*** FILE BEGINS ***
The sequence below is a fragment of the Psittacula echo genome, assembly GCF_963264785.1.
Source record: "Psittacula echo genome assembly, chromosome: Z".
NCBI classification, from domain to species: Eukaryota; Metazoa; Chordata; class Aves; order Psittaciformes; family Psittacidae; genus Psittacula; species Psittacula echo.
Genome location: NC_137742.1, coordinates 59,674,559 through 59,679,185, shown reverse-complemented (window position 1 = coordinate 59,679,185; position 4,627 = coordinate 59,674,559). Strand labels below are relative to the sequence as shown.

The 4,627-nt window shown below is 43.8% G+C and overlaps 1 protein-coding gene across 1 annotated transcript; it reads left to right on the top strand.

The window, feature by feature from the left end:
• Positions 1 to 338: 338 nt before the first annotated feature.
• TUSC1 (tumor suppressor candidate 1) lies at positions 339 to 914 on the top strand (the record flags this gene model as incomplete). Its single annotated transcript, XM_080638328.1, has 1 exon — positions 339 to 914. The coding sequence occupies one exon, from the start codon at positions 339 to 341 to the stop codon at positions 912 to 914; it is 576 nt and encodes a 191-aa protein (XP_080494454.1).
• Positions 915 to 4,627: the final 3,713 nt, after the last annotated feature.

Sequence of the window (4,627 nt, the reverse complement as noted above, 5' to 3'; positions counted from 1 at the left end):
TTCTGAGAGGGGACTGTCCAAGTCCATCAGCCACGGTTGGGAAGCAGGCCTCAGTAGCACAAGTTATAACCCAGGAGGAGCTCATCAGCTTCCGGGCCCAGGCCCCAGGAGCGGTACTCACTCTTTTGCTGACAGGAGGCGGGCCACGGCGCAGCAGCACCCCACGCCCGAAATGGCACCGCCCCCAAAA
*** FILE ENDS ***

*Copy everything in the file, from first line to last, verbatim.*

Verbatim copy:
The sequence below is a fragment of the Psittacula echo genome, assembly GCF_963264785.1.
Source record: "Psittacula echo genome assembly, chromosome: Z".
NCBI classification, from domain to species: Eukaryota; Metazoa; Chordata; class Aves; order Psittaciformes; family Psittacidae; genus Psittacula; species Psittacula echo.
Genome location: NC_137742.1, coordinates 59,674,559 through 59,679,185, shown reverse-complemented (window position 1 = coordinate 59,679,185; position 4,627 = coordinate 59,674,559). Strand labels below are relative to the sequence as shown.

The 4,627-nt window shown below is 43.8% G+C and overlaps 1 protein-coding gene across 1 annotated transcript; it reads left to right on the top strand.

The window, feature by feature from the left end:
• Positions 1 to 338: 338 nt before the first annotated feature.
• TUSC1 (tumor suppressor candidate 1) lies at positions 339 to 914 on the top strand (the record flags this gene model as incomplete). Its single annotated transcript, XM_080638328.1, has 1 exon — positions 339 to 914. The coding sequence occupies one exon, from the start codon at positions 339 to 341 to the stop codon at positions 912 to 914; it is 576 nt and encodes a 191-aa protein (XP_080494454.1).
• Positions 915 to 4,627: the final 3,713 nt, after the last annotated feature.

Sequence of the window (4,627 nt, the reverse complement as noted above, 5' to 3'; positions counted from 1 at the left end):
TTCTGAGAGGGGACTGTCCAAGTCCATCAGCCACGGTTGGGAAGCAGGCCTCAGTAGCACAAGTTATAACCCAGGAGGAGCTCATCAGCTTCCGGGCCCAGGCCCCAGGAGCGGTACTCACTCTTTTGCTGACAGGAGGCGGGCCACGGCGCAGCAGCACCCCACGCCCGAAATGGCACCGCCCCCAAAA